The Toes What Knows

I started my sock last night. I used a modified round toe.

See, my feet are silly. They are smallish, but wide. And my toes…. My toes are kind of short and stubby. My first toe is longer than my big toe. The rest of my toes aren’t straight across, but they aren’t a nice sharp angle either. I would show you a picture of my toes, but my toenail polish is chipped. And, well, it’s not that I’m obsessive. Or compulsive. Honest. It’s just that chipped toenail polish really bothers me on a fundamental personal level. Okay, maybe I AM a little OCD about it. So, pointy-toed socks? They do not get my love.

Doesn’t it look like a delicious little hat?
Well, it isn’t! It’s a toe! Ha!

The classic round toe calls for you to cast on 8 stitches over 4 needles and then work a plain round. Then you k1f&b in each stitch. Then you work a plain round. Then, because 16 stitches does not make a sock, you k1 and k1f&b, then knit two plain rounds. Then it’s k2 and k1f&b and three plain rounds, and so on from there until you have the number of stitches for which you are aiming.

It’s really pretty.

It’s really pointy.

I, because I fiddle with things, figured out that if I cast on 6 stitches over 3 needles and then limited my number of plain rounds (I use one plain round the first go ’round and then two plain rounds every time thereafter), I could use the same pattern of increases while creating a MUCH roomier toe. It’s still pretty, though not as swirly in texture as the classic round toe, and I just like the rhythm of it.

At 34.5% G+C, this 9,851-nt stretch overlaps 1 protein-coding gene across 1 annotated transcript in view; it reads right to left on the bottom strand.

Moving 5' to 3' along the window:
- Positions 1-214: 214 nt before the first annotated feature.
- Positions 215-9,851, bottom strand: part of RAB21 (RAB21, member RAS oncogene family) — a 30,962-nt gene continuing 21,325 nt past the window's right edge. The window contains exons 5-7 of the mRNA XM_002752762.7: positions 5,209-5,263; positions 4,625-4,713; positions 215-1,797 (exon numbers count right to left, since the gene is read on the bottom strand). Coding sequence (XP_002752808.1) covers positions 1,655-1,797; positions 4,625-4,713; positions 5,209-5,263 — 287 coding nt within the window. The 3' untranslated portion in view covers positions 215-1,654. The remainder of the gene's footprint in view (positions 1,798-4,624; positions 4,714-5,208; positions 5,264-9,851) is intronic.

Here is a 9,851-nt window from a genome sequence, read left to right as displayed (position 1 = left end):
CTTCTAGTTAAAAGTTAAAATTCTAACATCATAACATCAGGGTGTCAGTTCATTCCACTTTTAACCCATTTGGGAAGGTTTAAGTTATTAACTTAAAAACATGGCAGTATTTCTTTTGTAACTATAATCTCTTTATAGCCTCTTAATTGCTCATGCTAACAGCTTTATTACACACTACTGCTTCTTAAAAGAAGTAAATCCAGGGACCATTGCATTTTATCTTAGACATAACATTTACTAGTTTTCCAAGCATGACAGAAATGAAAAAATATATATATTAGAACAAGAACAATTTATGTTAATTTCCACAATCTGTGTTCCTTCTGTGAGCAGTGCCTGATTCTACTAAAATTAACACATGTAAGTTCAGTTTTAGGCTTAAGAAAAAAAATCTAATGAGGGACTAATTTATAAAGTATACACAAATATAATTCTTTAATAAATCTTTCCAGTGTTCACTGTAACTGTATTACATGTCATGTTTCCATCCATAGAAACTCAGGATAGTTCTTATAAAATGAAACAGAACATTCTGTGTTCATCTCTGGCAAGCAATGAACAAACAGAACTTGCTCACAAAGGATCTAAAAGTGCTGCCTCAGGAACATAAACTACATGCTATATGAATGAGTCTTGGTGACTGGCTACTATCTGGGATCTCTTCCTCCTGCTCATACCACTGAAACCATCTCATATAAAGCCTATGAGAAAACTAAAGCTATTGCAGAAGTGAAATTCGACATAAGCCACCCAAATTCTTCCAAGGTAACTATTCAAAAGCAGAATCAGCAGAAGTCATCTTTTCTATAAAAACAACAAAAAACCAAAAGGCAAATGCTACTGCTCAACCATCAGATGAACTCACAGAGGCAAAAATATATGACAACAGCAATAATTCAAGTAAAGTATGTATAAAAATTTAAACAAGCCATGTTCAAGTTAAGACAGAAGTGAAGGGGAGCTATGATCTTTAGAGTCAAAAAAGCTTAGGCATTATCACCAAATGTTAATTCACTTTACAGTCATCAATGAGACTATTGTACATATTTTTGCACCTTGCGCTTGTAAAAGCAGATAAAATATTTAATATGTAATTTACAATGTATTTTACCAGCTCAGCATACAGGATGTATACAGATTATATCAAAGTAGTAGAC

You might observe that there’s a little ring at the top/center of the sock. That is true. It’s from casting on and knitting a plain round. You can eliminate it by going immediately into your increases, but it doesn’t bother me, so I leave it. For some reason, I think it’s kind of silly and charming. Casting on 6 instead of 8 means I don’t have the little hole that exists in the center of 8 stitches and it means I can increase up to 80 stitches (well, 81, but I leave one increase off and it’s perfect) without really thinking about it.

Yeah, 80 stitches. I have been making socks on 1s and 0s and my foot is really wide. This is one reason I am kind of dreading the leg portion of knee socks. I’m STARTING with 80 stitches and while Grumperina refers to her shapely calves, if she’s complaining about 108 stitches then I’m going to be in for a world of hurt. My legs are fat, people.

Ah, well. Dreams of knee socks carry a stiff penalty of knitting, I suppose.

Not that these are going to be kneesocks. I’ll save that special torture for the pirate socks. I imagine I’ll knit on these until I get tired of them, and then bind off and call it a success. Given that they are going to be (more than likely) a pretty simple ribbed pattern, I’m guessing that I’ll have yarn left over.

At least with toe-up socks, and this new Widdershins heel, I can get the foot out of the way first. The foot of socks is the bane of my sock knitting existence. The leg gets all the fun! While the foot, poor foot, seems like a mile-long slog through the snow.

Not that I’ve ever slogged through snow. I grew up in Atlanta, moved to Thailand, and then moved to Florida where I’ve pretty much lived ever since (except for a few brief Atlanta interludes).

Anyway. The sock, it is calling to me, and I must answer.

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